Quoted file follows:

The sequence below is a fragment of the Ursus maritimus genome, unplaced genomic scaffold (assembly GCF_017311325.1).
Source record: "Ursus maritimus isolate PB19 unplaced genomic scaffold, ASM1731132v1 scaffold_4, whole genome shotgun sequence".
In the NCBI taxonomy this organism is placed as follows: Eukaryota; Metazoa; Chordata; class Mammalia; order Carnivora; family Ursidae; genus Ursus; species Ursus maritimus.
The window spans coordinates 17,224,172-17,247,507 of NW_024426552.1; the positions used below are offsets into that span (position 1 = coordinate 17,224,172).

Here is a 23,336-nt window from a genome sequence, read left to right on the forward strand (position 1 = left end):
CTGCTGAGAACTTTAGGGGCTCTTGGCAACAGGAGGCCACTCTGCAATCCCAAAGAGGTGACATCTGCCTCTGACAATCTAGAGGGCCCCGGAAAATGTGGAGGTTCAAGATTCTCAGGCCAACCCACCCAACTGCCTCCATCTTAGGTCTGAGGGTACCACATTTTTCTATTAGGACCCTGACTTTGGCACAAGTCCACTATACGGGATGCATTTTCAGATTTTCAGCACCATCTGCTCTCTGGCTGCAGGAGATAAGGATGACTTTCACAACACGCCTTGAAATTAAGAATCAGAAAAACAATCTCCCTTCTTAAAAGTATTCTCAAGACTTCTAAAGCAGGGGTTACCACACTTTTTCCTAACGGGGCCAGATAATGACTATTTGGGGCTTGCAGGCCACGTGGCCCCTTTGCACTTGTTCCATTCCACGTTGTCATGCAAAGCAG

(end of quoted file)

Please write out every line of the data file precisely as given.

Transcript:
The sequence below is a fragment of the Ursus maritimus genome, unplaced genomic scaffold (assembly GCF_017311325.1).
Source record: "Ursus maritimus isolate PB19 unplaced genomic scaffold, ASM1731132v1 scaffold_4, whole genome shotgun sequence".
In the NCBI taxonomy this organism is placed as follows: Eukaryota; Metazoa; Chordata; class Mammalia; order Carnivora; family Ursidae; genus Ursus; species Ursus maritimus.
The window spans coordinates 17,224,172-17,247,507 of NW_024426552.1; the positions used below are offsets into that span (position 1 = coordinate 17,224,172).

Here is a 23,336-nt window from a genome sequence, read left to right on the forward strand (position 1 = left end):
CTGCTGAGAACTTTAGGGGCTCTTGGCAACAGGAGGCCACTCTGCAATCCCAAAGAGGTGACATCTGCCTCTGACAATCTAGAGGGCCCCGGAAAATGTGGAGGTTCAAGATTCTCAGGCCAACCCACCCAACTGCCTCCATCTTAGGTCTGAGGGTACCACATTTTTCTATTAGGACCCTGACTTTGGCACAAGTCCACTATACGGGATGCATTTTCAGATTTTCAGCACCATCTGCTCTCTGGCTGCAGGAGATAAGGATGACTTTCACAACACGCCTTGAAATTAAGAATCAGAAAAACAATCTCCCTTCTTAAAAGTATTCTCAAGACTTCTAAAGCAGGGGTTACCACACTTTTTCCTAACGGGGCCAGATAATGACTATTTGGGGCTTGCAGGCCACGTGGCCCCTTTGCACTTGTTCCATTCCACGTTGTCATGCAAAGCAG